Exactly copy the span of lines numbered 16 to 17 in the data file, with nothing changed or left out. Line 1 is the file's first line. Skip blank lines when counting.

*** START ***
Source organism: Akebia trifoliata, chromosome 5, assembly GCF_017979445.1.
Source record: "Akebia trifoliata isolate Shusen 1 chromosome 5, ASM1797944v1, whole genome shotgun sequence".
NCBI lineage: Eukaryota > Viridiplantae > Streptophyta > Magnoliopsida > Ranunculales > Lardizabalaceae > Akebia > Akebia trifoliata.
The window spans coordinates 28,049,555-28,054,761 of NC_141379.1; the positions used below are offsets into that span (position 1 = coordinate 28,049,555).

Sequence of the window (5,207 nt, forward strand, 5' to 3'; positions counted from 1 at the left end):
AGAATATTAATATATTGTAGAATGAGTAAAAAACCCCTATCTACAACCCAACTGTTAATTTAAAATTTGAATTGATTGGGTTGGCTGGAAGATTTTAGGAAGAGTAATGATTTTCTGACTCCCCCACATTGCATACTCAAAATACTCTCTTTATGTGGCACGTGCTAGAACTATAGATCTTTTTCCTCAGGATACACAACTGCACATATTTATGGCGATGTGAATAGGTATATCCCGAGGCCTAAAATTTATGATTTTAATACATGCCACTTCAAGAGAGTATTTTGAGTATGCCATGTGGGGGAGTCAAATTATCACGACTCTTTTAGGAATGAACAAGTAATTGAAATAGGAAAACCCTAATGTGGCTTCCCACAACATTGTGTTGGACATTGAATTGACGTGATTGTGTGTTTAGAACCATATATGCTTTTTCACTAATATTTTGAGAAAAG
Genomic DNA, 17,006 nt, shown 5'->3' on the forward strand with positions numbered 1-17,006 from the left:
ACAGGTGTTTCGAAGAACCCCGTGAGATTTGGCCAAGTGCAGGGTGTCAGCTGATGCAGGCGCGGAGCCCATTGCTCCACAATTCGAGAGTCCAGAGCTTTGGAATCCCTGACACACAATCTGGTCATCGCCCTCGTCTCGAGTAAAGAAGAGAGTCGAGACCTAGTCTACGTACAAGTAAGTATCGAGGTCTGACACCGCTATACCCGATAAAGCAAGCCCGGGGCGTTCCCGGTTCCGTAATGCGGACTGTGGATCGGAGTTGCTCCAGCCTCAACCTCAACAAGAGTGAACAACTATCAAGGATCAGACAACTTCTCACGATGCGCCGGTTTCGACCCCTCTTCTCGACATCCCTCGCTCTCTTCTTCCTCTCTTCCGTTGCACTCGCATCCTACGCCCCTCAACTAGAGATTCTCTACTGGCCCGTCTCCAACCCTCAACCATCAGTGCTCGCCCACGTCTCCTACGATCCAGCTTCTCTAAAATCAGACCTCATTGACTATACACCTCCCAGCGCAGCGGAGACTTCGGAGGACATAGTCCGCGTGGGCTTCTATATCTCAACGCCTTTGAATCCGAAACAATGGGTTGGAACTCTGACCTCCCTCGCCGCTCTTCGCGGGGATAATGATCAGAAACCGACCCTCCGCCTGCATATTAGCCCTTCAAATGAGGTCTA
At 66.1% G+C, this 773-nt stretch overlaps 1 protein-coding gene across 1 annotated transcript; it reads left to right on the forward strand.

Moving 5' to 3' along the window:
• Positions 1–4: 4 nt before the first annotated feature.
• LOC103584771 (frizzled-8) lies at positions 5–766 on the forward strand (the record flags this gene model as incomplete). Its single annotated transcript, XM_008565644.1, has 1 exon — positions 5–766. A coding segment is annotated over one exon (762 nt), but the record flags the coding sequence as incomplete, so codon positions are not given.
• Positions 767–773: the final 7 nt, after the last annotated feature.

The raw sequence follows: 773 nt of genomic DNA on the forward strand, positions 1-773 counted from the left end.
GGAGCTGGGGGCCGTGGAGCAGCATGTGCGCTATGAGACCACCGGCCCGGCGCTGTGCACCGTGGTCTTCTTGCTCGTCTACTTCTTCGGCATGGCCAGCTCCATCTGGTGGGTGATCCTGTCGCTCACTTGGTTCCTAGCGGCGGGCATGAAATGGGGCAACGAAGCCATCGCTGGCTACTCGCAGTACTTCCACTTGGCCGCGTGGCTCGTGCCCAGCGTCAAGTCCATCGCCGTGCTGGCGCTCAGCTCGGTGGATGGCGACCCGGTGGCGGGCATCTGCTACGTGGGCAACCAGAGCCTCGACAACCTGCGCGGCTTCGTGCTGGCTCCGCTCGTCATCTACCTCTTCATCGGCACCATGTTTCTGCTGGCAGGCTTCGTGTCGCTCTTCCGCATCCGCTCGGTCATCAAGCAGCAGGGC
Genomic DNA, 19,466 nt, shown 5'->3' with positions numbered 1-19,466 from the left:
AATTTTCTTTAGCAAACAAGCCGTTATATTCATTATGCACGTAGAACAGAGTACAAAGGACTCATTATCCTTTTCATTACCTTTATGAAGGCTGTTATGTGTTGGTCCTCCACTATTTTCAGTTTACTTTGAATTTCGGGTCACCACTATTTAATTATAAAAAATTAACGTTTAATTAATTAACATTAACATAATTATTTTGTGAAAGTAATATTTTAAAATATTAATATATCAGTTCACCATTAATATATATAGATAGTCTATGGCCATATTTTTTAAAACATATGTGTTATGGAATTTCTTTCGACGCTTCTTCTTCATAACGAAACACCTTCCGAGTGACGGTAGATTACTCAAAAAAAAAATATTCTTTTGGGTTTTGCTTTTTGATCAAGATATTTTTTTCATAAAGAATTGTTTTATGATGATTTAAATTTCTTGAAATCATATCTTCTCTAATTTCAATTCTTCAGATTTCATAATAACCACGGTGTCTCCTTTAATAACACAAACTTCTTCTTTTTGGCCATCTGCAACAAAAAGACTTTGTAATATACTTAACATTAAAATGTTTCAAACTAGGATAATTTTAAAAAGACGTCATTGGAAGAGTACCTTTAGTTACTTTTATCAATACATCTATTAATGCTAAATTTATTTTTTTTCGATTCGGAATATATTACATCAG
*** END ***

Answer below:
Genomic DNA, 19,466 nt, shown 5'->3' with positions numbered 1-19,466 from the left:
AATTTTCTTTAGCAAACAAGCCGTTATATTCATTATGCACGTAGAACAGAGTACAAAGGACTCATTATCCTTTTCATTACCTTTATGAAGGCTGTTATGTGTTGGTCCTCCACTATTTTCAGTTTACTTTGAATTTCGGGTCACCACTATTTAATTATAAAAAATTAACGTTTAATTAATTAACATTAACATAATTATTTTGTGAAAGTAATATTTTAAAATATTAATATATCAGTTCACCATTAATATATATAGATAGTCTATGGCCATATTTTTTAAAACATATGTGTTATGGAATTTCTTTCGACGCTTCTTCTTCATAACGAAACACCTTCCGAGTGACGGTAGATTACTCAAAAAAAAAATATTCTTTTGGGTTTTGCTTTTTGATCAAGATATTTTTTTCATAAAGAATTGTTTTATGATGATTTAAATTTCTTGAAATCATATCTTCTCTAATTTCAATTCTTCAGATTTCATAATAACCACGGTGTCTCCTTTAATAACACAAACTTCTTCTTTTTGGCCATCTGCAACAAAAAGACTTTGTAATATACTTAACATTAAAATGTTTCAAACTAGGATAATTTTAAAAAGACGTCATTGGAAGAGTACCTTTAGTTACTTTTATCAATACATCTATTAATGCTAAATTTATTTTTTTTCGATTCGGAATATATTACATCAG